Even within the confines of 1950s circumspection, "The Best of Everything" anticipated a revolution. In 1961 Joan Didion would write in Mademoiselle magazine: "Girls who come to New York are, above all, uncommitted. They seem to be girls who want to prolong the period when they can experiment, mess around, make mistakes. . . . New York is full of people on this kind of leave of absence, of people with a feeling for the tangential adventure, the risk adventure, the interlude that's not likely to end in any double-ring ceremony." (Now that's"so Carrie.")
The following year Helen Gurley Brown published "Sex and the Single Girl," the bestseller that urged women to earn their own living, resist the rush to marry and engage in extramarital sex without guilt. Thirty years later, "Sex and the City" author Candace Bushnell would acknowledge that she took Gurley Brown's primer as an inspiration for her sex column in the New York Observer. But she might well have pointed to "The Best of Everything," in which Caroline Bender, like another C.B. 40 years later, dealt with work, sex, men and the meaning of it all while dressed in fabulous clothes against the backdrop of a city in perpetual motion. Rona Jaffe wrote the novel on which "The Best of Everything" was based. The movie "was really about change," the author says on the DVD commentary. "It was about how young women became too sophisticated for the boys back home."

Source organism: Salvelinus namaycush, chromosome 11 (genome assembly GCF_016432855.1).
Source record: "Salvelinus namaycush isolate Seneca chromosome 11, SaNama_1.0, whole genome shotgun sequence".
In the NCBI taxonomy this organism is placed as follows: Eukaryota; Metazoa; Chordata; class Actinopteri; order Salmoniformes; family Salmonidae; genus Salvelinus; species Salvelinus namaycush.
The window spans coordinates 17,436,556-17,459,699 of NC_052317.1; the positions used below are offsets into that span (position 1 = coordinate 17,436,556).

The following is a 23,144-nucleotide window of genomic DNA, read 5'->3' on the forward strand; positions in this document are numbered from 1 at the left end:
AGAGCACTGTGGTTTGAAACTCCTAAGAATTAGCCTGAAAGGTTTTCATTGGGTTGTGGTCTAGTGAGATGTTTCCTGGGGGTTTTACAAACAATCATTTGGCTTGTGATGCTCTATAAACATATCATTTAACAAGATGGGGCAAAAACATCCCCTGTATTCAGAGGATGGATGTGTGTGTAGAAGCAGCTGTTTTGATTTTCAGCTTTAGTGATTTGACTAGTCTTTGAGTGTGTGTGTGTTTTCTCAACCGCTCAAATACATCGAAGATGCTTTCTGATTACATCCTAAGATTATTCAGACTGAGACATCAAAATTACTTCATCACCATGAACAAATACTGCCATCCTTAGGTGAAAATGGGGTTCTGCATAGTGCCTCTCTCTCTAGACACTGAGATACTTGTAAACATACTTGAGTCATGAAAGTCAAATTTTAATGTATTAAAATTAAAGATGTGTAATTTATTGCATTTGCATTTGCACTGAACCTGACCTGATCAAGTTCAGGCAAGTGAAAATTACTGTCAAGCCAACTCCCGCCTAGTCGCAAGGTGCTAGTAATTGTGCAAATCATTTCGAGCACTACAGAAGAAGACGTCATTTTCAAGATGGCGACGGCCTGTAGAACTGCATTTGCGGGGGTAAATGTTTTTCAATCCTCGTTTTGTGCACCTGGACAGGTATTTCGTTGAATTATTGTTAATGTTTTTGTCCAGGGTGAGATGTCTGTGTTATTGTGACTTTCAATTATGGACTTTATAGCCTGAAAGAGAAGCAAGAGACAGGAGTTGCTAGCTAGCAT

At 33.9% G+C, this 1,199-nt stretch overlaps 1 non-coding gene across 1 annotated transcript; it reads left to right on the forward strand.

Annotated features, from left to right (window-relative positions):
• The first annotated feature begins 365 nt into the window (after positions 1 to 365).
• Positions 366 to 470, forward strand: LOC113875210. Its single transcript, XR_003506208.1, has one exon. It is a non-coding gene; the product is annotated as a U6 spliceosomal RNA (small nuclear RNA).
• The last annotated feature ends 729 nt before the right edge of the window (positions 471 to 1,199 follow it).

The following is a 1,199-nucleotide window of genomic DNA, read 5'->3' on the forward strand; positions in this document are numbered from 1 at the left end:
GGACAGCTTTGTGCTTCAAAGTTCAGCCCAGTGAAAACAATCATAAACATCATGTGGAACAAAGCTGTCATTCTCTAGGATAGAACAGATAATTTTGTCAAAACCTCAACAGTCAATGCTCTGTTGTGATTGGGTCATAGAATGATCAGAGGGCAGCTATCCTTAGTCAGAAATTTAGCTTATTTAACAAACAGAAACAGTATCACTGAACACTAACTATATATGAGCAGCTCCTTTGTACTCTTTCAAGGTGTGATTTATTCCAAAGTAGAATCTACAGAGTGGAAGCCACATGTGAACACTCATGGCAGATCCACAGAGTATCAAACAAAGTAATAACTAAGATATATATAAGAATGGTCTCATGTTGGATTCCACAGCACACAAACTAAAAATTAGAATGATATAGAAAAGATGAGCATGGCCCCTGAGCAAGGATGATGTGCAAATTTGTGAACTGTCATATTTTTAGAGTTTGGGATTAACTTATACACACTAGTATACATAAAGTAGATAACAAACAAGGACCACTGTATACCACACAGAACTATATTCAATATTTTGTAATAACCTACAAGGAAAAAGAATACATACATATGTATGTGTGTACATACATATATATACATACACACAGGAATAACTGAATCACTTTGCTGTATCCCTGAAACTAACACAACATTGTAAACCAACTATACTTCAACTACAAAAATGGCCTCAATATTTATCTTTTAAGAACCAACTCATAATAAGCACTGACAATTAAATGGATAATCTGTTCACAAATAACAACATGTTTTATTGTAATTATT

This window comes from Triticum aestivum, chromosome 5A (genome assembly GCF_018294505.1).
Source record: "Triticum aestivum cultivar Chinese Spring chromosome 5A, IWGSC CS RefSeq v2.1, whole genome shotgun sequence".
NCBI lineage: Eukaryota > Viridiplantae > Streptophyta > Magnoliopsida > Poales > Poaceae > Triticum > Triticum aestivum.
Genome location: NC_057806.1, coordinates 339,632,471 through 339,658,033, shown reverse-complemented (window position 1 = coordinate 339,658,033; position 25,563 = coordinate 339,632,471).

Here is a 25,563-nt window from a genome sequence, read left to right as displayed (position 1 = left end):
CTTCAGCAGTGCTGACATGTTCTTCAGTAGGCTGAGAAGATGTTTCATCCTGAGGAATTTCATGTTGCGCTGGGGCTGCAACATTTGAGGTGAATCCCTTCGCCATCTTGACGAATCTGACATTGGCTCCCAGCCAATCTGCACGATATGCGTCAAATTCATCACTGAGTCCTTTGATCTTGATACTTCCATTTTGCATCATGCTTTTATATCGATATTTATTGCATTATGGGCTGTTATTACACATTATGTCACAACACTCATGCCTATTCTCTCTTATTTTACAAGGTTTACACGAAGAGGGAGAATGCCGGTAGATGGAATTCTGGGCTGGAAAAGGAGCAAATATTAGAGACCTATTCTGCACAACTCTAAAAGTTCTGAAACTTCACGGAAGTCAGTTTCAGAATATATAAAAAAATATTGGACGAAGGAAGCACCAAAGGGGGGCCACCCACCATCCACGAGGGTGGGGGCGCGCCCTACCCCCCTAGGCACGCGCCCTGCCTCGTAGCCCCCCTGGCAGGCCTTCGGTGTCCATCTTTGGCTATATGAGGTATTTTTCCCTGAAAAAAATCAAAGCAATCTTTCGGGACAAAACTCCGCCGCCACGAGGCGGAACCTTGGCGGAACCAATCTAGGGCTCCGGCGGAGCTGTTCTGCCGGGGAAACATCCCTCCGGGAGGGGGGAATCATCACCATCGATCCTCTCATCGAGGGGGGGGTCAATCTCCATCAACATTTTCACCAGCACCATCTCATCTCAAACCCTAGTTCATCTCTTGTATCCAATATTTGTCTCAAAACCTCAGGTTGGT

By 1967, when "Valley of the Dolls" was released, "three girls in New York" had been reduced to a rote formula, given over to melodrama and campy excess; it proved the death knell for a genre that, through the next few decades at least, the movie industry would largely ignore. There would be more three-girls movies to come, of course ("9 to 5," "The Witches of Eastwick"), but women in New York were not just single, but emphatically alone.